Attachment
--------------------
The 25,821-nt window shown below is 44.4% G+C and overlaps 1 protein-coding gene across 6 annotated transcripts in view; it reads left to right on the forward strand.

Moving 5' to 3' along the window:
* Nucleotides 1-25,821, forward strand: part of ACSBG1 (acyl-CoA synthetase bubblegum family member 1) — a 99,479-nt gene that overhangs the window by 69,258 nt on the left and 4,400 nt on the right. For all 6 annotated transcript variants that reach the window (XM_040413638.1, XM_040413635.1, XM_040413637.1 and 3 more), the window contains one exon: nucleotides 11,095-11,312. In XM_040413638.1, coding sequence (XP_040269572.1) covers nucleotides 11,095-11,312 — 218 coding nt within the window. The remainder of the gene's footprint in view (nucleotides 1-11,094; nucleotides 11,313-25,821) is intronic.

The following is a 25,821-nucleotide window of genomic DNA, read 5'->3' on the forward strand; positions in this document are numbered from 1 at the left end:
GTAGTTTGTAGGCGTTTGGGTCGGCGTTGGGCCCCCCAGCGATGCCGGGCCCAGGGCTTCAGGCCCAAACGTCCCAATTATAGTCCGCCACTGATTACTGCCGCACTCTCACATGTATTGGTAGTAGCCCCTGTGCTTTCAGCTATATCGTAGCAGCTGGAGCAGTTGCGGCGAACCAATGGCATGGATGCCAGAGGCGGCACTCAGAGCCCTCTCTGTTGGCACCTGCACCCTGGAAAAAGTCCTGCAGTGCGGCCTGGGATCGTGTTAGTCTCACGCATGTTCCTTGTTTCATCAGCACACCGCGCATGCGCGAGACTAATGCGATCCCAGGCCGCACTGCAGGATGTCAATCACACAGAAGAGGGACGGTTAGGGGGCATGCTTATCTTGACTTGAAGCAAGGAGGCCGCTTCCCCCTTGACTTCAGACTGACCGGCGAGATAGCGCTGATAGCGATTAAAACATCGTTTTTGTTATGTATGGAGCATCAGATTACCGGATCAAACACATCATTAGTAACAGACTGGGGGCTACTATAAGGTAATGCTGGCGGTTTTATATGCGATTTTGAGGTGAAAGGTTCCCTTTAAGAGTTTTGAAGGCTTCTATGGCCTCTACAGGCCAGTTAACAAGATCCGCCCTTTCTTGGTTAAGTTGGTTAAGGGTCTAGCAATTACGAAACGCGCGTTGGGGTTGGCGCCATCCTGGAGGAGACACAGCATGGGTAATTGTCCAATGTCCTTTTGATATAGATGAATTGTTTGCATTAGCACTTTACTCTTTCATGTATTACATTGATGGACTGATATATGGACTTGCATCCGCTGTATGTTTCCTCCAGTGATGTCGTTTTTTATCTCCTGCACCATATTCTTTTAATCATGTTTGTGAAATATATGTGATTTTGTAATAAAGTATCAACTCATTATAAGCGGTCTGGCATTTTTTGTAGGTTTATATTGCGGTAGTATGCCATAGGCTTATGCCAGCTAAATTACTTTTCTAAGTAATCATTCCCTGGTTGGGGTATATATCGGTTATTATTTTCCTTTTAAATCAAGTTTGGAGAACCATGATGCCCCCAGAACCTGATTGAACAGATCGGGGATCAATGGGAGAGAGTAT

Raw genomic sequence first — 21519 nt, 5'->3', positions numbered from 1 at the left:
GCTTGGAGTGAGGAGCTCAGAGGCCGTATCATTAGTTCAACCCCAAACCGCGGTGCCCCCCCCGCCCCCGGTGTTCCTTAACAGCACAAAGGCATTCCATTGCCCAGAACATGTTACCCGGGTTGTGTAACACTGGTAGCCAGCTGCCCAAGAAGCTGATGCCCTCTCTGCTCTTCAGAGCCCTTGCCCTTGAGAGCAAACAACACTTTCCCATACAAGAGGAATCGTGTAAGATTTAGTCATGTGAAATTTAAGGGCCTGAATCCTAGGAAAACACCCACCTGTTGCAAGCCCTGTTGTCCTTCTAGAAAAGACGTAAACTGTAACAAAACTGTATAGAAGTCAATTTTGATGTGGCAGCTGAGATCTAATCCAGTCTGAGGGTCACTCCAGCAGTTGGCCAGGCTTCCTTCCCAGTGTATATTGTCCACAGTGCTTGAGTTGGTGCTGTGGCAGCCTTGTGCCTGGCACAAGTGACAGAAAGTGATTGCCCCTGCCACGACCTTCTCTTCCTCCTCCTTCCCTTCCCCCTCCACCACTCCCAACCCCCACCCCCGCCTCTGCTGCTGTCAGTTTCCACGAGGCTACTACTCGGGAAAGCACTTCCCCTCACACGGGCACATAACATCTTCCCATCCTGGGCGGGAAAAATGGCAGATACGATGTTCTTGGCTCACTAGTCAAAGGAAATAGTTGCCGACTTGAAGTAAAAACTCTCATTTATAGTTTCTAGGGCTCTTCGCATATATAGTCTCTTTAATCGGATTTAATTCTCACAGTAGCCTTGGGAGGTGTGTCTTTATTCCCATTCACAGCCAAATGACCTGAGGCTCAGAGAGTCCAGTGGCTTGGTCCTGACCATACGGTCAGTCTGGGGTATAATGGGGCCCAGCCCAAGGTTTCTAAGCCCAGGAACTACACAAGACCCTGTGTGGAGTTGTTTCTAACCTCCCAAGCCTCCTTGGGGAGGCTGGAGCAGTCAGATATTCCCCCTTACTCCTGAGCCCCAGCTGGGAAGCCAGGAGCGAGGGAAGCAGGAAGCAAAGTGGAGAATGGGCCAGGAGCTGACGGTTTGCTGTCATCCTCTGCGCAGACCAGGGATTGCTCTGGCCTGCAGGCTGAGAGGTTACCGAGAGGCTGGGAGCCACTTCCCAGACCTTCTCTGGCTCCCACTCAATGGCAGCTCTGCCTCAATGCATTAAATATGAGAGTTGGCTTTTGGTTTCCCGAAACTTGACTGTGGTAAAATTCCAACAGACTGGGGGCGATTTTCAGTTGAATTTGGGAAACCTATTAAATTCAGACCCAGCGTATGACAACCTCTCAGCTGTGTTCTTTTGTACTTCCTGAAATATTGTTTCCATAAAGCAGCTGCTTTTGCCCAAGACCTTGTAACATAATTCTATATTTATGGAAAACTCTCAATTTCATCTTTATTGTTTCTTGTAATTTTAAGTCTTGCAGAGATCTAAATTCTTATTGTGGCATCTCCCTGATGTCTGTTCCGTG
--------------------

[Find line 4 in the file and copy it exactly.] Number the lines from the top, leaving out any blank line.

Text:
The following is a 25,821-nucleotide window of genomic DNA, read 5'->3' on the forward strand; positions in this document are numbered from 1 at the left end: